Design: I built it probably a little too big, 32″ L x 30″ W x 29″ H. Compost bins have to solve for the problem of emptying the finished compost (after a year or so) while leaving in place any recently-discarded food. In bins like this, which will be emptied via a not-yet-installed door in the bottom of the side (see below), that separation is achieved by the depth of the pile. The bottom of the pile, with older finished compost, is no longer turned, while the fresher, unfinished material rests on top. In a narrower bin, the walls support layers of material such that the top layers can be left in place while the bottom is scraped out. This bin may be too big to neatly do that. Perhaps the over-sizing just means it can go a few years between emptying.
The slender buckthorn log on top was a last-second addition. It supports the lid in its open position so that the hinges don’t bear the door’s full weight. This bin is lovely and robust, but maybe overly complicated for task of turning food scraps into soil. The next bin I build may be much simpler, left unfinished and entirely open to the air with no lid to exclude animals.
Materials: In addition to many mismatching pallets, I used scrap 2x4s and plywood, plus fasteners and hinges I had lying around. To preserve the wood somewhat, while keeping it food-safe, I treated the wood with mineral oil and some stale cooking oils.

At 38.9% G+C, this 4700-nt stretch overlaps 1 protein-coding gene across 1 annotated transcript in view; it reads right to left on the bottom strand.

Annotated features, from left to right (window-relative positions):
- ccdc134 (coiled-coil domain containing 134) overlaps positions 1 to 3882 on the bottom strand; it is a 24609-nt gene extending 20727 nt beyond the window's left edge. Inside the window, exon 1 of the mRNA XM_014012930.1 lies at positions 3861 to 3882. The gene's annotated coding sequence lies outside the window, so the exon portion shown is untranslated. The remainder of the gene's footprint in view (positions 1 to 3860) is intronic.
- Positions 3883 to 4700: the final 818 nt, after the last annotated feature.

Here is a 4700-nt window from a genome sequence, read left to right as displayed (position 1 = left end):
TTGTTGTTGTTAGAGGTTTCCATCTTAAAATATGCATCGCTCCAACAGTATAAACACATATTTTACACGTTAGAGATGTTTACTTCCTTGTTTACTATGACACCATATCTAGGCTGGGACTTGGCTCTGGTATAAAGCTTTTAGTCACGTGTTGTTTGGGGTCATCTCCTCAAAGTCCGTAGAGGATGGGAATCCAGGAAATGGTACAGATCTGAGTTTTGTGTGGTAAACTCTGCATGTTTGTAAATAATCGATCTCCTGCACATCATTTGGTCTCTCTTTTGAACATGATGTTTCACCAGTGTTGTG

Breaking down the pallets into boards was a learning experience. I found that filleting them with a Sawzall was fastest. Expect to shed bits of nails wherever you work and choose a workspace accordingly. I also should have set a higher bar for the quality of pallets that I scavenged, as I wasted time freeing some boards that were unusable.
Build: the construction was straight-forward. I screwed together 2x4s to make the posts, cut and installed the pallet boards to make the sides, framed out the top and the lid, installed the lid. Remember to leave a gap at the back of the lid panel so that the edge can rotate up when the lid is opened.